Olympic countdown - Reasons for a London Cycle Map, #69: Some tins of paint would do it.

#69: SOME TINS OF PAINT WOULD DO IT. 100 people daubing a paint marker on the road every 20 metres, at a rate of 100 markers per day, would need just 20 days to cover virtually the entire London Cycle Network (plus a few other streets) with the route markings corresponding to Simon Parker’s London Cycle Map.

With the markings in place, cyclists could ride from anywhere to anywhere in the capital on streets which are generally safe and quiet.

A typical cycle journey would involve consulting the London Cycle Map, remembering a few coloured routes and where to change from one to the to the other, then following the corresponding road markings before exiting the network at the closest point to your final destination.

Of course, I’m not recommending that cyclists break the law by painting London’s streets! I’m just illustrating how simple Simon Parker’s proposal really is. The fact that none of the major cycle advocacy groups want to open up London’s safest cycle routes to the general public in this way is quite bewildering.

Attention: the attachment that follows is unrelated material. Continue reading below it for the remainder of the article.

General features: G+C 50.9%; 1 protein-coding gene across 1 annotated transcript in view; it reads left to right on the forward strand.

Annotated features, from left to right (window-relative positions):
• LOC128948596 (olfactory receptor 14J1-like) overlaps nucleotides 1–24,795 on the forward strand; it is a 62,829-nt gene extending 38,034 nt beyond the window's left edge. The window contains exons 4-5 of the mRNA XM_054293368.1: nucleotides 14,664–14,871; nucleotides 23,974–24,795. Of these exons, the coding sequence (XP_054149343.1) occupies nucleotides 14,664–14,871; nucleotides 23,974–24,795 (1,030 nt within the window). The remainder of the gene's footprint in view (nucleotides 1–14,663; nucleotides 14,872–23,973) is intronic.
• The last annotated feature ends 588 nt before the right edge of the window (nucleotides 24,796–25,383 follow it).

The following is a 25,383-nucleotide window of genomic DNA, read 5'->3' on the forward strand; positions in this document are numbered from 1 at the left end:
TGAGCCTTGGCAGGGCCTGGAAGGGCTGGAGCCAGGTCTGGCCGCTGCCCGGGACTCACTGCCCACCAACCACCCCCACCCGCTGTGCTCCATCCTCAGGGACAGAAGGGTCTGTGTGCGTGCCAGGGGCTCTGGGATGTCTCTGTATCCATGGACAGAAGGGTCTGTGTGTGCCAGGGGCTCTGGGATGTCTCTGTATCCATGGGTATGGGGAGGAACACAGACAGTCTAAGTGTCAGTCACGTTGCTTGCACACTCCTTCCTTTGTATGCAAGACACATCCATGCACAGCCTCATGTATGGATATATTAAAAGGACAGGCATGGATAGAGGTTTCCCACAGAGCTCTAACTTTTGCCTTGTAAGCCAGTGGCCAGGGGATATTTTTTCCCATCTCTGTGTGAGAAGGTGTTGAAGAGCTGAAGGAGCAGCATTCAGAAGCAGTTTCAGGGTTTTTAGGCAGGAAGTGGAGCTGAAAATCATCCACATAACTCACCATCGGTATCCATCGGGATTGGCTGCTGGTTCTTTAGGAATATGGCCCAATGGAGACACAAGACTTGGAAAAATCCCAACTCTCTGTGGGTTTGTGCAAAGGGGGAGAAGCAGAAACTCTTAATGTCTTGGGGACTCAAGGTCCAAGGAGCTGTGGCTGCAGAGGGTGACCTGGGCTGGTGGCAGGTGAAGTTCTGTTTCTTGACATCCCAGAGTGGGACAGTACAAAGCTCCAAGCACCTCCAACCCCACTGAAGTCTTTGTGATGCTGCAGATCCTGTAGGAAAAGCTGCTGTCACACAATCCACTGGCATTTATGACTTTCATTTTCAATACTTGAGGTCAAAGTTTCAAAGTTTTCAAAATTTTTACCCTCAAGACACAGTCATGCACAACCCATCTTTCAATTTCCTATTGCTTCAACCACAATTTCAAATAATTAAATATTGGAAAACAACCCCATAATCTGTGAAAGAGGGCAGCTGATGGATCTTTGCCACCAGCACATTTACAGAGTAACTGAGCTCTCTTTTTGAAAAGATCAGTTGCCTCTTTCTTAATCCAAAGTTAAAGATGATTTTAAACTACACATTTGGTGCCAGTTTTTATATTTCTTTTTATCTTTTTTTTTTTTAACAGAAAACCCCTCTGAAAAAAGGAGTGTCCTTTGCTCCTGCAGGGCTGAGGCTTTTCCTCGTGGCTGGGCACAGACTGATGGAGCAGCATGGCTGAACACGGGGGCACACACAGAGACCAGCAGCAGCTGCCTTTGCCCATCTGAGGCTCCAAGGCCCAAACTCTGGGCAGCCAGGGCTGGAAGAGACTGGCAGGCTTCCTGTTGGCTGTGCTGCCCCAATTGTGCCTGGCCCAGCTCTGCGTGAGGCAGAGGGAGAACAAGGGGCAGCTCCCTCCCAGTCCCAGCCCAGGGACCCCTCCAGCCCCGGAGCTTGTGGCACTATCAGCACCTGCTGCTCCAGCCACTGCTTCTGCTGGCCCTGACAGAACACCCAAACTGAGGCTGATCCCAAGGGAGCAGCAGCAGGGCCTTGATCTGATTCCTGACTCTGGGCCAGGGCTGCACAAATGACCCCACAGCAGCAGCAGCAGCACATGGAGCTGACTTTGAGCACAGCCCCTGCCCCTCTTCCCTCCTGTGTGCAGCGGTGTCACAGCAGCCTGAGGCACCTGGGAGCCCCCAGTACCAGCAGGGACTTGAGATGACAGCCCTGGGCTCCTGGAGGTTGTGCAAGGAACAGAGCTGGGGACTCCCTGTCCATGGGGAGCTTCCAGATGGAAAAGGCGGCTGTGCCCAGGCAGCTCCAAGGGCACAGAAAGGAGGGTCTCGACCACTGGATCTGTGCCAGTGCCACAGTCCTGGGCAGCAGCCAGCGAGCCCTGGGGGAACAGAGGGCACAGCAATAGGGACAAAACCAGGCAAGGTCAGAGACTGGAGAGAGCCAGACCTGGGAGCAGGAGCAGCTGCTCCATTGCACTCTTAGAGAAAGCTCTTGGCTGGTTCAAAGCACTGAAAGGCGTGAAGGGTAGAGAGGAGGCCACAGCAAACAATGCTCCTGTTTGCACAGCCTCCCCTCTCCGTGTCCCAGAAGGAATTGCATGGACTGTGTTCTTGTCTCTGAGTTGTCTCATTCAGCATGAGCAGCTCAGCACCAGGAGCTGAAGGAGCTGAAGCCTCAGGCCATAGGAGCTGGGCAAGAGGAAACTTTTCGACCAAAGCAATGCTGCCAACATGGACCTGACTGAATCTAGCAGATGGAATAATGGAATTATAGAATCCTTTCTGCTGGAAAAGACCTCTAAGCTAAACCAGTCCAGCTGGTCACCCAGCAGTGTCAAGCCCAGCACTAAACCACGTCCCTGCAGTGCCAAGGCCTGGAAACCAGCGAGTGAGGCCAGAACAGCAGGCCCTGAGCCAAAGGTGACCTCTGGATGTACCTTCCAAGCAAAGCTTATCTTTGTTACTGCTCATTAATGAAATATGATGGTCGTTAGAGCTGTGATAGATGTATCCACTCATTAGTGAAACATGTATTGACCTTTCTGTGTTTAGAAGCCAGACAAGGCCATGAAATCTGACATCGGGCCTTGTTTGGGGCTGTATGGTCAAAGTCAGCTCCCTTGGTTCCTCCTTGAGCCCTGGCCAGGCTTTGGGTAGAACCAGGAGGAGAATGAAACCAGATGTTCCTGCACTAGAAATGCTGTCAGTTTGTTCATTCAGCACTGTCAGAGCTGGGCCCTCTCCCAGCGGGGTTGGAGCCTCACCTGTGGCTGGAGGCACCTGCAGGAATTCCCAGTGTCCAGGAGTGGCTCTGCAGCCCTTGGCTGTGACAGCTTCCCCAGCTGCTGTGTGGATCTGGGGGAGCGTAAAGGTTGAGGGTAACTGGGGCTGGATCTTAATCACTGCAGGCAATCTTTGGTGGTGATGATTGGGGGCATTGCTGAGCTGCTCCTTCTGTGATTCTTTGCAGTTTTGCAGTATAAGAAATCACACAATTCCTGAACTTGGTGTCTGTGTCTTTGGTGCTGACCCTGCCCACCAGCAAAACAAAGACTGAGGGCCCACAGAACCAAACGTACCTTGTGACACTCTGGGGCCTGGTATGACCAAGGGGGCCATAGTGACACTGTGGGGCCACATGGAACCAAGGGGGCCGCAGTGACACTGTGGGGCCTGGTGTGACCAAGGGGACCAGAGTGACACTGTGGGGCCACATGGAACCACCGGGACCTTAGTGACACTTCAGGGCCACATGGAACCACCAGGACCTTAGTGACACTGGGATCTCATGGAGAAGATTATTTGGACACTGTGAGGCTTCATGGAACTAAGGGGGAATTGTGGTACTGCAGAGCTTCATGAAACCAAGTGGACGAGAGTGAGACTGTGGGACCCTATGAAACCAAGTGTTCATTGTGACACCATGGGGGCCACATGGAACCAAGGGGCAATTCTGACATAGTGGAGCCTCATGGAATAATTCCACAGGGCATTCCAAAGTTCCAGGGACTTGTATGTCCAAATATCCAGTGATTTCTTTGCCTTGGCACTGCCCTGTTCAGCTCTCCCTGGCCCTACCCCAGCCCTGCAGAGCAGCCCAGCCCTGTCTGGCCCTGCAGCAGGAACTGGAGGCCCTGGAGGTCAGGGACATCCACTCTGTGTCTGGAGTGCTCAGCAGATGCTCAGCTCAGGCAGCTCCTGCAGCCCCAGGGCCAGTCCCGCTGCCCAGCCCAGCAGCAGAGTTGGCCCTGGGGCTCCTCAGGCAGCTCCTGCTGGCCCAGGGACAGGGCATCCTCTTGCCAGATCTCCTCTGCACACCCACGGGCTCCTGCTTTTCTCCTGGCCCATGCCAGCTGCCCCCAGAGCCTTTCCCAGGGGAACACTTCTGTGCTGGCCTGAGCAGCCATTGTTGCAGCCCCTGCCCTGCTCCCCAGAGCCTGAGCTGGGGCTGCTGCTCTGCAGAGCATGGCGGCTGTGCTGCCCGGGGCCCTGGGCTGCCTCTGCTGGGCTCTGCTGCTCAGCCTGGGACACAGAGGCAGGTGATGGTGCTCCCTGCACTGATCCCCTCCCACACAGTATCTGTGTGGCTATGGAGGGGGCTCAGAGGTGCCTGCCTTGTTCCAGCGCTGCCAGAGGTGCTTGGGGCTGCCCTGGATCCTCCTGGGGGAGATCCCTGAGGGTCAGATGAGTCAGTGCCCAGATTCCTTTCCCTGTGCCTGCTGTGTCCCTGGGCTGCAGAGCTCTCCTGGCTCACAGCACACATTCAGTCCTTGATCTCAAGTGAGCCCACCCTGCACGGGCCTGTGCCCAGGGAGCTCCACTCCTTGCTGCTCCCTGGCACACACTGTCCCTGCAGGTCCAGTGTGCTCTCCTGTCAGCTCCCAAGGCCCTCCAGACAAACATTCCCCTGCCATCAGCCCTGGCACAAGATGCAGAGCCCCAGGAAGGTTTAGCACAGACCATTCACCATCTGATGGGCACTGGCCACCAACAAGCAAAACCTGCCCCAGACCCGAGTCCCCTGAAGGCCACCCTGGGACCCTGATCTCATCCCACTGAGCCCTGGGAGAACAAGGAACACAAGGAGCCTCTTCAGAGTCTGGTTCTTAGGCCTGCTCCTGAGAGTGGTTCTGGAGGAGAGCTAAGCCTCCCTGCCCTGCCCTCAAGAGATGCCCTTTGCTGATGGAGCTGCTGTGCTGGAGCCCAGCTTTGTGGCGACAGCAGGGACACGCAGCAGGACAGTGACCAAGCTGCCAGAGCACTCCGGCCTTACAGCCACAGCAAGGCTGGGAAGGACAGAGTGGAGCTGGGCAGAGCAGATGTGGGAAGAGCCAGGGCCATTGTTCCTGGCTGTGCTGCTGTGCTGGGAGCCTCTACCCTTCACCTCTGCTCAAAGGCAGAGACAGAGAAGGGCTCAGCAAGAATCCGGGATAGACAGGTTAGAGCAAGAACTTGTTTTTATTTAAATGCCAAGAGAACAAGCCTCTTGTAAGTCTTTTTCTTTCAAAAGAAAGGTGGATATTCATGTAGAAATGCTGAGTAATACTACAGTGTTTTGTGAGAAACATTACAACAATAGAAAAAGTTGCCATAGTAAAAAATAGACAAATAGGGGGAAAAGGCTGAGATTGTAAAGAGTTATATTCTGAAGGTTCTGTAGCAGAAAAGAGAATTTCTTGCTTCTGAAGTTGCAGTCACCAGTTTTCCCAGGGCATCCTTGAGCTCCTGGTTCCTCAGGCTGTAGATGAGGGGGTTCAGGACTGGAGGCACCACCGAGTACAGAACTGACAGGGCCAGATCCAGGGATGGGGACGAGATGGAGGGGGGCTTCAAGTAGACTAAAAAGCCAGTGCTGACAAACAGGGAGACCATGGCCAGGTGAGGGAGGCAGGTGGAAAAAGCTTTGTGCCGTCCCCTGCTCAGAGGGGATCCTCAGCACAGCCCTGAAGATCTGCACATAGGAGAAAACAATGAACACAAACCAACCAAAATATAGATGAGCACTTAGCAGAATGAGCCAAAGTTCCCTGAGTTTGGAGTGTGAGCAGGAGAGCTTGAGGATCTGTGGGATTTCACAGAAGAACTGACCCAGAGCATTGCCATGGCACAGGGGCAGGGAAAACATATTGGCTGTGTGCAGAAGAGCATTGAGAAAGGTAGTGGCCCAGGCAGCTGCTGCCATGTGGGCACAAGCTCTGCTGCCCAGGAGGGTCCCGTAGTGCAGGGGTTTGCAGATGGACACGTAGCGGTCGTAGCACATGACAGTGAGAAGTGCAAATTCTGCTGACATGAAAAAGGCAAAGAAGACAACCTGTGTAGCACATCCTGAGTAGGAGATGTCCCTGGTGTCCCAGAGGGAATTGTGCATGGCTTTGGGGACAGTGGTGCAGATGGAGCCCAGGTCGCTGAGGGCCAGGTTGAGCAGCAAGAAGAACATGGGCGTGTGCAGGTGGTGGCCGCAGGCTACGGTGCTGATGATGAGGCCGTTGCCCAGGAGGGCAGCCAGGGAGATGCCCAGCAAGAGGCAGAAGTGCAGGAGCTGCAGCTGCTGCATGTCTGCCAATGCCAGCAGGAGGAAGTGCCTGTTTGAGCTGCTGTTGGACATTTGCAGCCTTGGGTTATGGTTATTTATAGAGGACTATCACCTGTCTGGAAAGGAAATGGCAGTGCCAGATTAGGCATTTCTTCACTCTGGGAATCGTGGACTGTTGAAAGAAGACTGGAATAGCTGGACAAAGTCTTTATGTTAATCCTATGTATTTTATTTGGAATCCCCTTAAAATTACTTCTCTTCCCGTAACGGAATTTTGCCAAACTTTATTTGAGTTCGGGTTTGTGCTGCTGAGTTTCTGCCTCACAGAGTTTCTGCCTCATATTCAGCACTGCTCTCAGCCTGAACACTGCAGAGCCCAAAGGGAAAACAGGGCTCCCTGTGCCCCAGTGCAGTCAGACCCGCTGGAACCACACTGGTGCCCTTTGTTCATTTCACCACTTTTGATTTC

That said, if anyone can think of a way of getting Parker’s routes functional without breaking the law, I’d be all ears!



Hi Ben,

Hi Ben,

A repeat (or route confirmation) marker on the road every 20 metres is generous, particularly on the back streets, but your point is well made.

Like you, I am totally baffled at the way the various cycle advocacy groups have responded to this proposal. One could say, as David Arditti does, that any infrastructure improvements which essentially involve nothing more than a bit of paintwork are, in the case of main roads, a second-class solution, and in the case of back streets, a third-class colution, neither of which will achieve their objective. But since no way of thinking should be trusted without proof, I am inclined to regard this view as prejudicial.

Obviously it very much depends what one's objective is. In the first instance, I am looking (in accordance with the very best Dutch advice) for the authorities to establish a cycle network by doing as much as possible at least cost first. Once the network has been established, I would like to see them move towards David Arditti's "first-class solutions".

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